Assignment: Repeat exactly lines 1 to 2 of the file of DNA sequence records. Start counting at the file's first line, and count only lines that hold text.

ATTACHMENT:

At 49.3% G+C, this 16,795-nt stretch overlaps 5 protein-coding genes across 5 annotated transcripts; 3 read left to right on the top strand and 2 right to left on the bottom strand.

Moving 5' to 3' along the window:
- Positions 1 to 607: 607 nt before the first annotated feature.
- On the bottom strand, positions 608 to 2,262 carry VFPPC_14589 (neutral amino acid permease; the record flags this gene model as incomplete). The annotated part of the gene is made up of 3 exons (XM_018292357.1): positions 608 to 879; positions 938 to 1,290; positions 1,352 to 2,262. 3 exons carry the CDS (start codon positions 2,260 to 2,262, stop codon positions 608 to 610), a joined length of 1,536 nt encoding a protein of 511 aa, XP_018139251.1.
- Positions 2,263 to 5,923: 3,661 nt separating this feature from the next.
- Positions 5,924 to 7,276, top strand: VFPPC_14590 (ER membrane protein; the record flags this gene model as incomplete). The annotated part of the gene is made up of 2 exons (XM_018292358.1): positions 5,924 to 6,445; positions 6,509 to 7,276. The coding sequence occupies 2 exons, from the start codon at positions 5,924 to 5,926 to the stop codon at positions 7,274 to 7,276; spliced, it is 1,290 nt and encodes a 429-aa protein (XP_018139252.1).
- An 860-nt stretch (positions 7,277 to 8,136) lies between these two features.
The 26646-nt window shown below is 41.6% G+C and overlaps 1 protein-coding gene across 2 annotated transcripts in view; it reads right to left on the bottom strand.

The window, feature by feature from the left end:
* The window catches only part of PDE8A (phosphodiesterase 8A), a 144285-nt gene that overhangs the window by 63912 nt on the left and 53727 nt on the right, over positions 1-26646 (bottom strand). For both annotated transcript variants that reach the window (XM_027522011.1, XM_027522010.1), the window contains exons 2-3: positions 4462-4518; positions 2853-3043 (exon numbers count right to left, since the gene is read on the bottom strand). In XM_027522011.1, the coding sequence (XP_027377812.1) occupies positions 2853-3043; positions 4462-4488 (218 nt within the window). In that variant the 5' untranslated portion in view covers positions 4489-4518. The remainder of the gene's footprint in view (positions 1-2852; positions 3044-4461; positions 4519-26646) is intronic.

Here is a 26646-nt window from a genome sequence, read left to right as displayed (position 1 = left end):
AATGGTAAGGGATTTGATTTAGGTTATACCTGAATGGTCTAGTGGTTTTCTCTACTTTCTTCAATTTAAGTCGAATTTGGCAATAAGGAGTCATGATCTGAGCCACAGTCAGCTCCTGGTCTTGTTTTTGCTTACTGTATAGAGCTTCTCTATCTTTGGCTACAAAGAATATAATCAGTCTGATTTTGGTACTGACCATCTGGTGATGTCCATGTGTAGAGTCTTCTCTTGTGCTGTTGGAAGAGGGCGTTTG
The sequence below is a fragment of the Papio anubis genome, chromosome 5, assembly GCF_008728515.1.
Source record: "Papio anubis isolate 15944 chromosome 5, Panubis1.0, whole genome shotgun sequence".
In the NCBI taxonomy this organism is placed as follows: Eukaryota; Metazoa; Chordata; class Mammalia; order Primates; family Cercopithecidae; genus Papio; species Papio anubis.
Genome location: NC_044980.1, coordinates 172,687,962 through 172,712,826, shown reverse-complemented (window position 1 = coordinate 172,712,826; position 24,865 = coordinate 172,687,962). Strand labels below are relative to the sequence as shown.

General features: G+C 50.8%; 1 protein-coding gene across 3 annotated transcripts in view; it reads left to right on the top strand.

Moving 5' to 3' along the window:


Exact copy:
At 49.3% G+C, this 16,795-nt stretch overlaps 5 protein-coding genes across 5 annotated transcripts; 3 read left to right on the top strand and 2 right to left on the bottom strand.

Moving 5' to 3' along the window: